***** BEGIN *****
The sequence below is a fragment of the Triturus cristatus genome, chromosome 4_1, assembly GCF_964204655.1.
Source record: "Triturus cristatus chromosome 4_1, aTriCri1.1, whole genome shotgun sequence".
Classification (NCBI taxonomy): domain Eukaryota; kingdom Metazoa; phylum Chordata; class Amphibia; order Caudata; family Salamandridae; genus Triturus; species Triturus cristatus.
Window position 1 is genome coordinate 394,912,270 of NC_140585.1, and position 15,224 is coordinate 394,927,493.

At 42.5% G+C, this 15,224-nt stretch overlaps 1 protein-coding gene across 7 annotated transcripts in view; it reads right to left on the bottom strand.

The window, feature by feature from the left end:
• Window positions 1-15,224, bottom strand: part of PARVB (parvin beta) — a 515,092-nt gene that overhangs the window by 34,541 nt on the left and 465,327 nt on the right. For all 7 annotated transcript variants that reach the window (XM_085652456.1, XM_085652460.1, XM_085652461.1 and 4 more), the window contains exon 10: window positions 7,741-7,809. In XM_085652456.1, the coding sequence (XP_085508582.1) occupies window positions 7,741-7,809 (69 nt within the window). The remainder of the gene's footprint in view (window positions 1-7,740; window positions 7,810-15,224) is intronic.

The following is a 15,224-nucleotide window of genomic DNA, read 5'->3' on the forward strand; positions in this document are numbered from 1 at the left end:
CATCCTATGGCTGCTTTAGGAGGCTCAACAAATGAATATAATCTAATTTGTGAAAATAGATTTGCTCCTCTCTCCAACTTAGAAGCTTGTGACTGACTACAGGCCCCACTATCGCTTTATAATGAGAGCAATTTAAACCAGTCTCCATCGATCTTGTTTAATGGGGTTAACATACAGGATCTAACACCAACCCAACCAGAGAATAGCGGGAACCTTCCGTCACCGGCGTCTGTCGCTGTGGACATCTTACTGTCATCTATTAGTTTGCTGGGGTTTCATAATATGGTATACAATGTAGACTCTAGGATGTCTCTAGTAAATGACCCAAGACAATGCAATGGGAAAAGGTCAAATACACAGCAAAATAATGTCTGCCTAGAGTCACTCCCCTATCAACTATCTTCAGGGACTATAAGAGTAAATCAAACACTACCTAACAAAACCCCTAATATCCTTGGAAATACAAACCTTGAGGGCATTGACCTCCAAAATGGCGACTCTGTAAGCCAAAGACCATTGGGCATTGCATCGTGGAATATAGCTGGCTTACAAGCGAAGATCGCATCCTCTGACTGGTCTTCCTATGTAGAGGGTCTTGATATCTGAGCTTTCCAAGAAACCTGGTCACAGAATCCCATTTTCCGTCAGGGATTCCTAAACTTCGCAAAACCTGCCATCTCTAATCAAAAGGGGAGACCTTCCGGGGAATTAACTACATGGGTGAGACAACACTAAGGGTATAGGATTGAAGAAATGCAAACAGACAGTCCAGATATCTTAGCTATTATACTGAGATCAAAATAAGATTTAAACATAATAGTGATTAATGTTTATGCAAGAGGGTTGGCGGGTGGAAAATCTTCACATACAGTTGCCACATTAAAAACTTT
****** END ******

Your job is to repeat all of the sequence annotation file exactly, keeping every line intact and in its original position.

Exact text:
The sequence below is a fragment of the Triturus cristatus genome, chromosome 4_1, assembly GCF_964204655.1.
Source record: "Triturus cristatus chromosome 4_1, aTriCri1.1, whole genome shotgun sequence".
Classification (NCBI taxonomy): domain Eukaryota; kingdom Metazoa; phylum Chordata; class Amphibia; order Caudata; family Salamandridae; genus Triturus; species Triturus cristatus.
Window position 1 is genome coordinate 394,912,270 of NC_140585.1, and position 15,224 is coordinate 394,927,493.

At 42.5% G+C, this 15,224-nt stretch overlaps 1 protein-coding gene across 7 annotated transcripts in view; it reads right to left on the bottom strand.

The window, feature by feature from the left end:
• Window positions 1-15,224, bottom strand: part of PARVB (parvin beta) — a 515,092-nt gene that overhangs the window by 34,541 nt on the left and 465,327 nt on the right. For all 7 annotated transcript variants that reach the window (XM_085652456.1, XM_085652460.1, XM_085652461.1 and 4 more), the window contains exon 10: window positions 7,741-7,809. In XM_085652456.1, the coding sequence (XP_085508582.1) occupies window positions 7,741-7,809 (69 nt within the window). The remainder of the gene's footprint in view (window positions 1-7,740; window positions 7,810-15,224) is intronic.

The following is a 15,224-nucleotide window of genomic DNA, read 5'->3' on the forward strand; positions in this document are numbered from 1 at the left end:
CATCCTATGGCTGCTTTAGGAGGCTCAACAAATGAATATAATCTAATTTGTGAAAATAGATTTGCTCCTCTCTCCAACTTAGAAGCTTGTGACTGACTACAGGCCCCACTATCGCTTTATAATGAGAGCAATTTAAACCAGTCTCCATCGATCTTGTTTAATGGGGTTAACATACAGGATCTAACACCAACCCAACCAGAGAATAGCGGGAACCTTCCGTCACCGGCGTCTGTCGCTGTGGACATCTTACTGTCATCTATTAGTTTGCTGGGGTTTCATAATATGGTATACAATGTAGACTCTAGGATGTCTCTAGTAAATGACCCAAGACAATGCAATGGGAAAAGGTCAAATACACAGCAAAATAATGTCTGCCTAGAGTCACTCCCCTATCAACTATCTTCAGGGACTATAAGAGTAAATCAAACACTACCTAACAAAACCCCTAATATCCTTGGAAATACAAACCTTGAGGGCATTGACCTCCAAAATGGCGACTCTGTAAGCCAAAGACCATTGGGCATTGCATCGTGGAATATAGCTGGCTTACAAGCGAAGATCGCATCCTCTGACTGGTCTTCCTATGTAGAGGGTCTTGATATCTGAGCTTTCCAAGAAACCTGGTCACAGAATCCCATTTTCCGTCAGGGATTCCTAAACTTCGCAAAACCTGCCATCTCTAATCAAAAGGGGAGACCTTCCGGGGAATTAACTACATGGGTGAGACAACACTAAGGGTATAGGATTGAAGAAATGCAAACAGACAGTCCAGATATCTTAGCTATTATACTGAGATCAAAATAAGATTTAAACATAATAGTGATTAATGTTTATGCAAGAGGGTTGGCGGGTGGAAAATCTTCACATACAGTTGCCACATTAAAAACTTT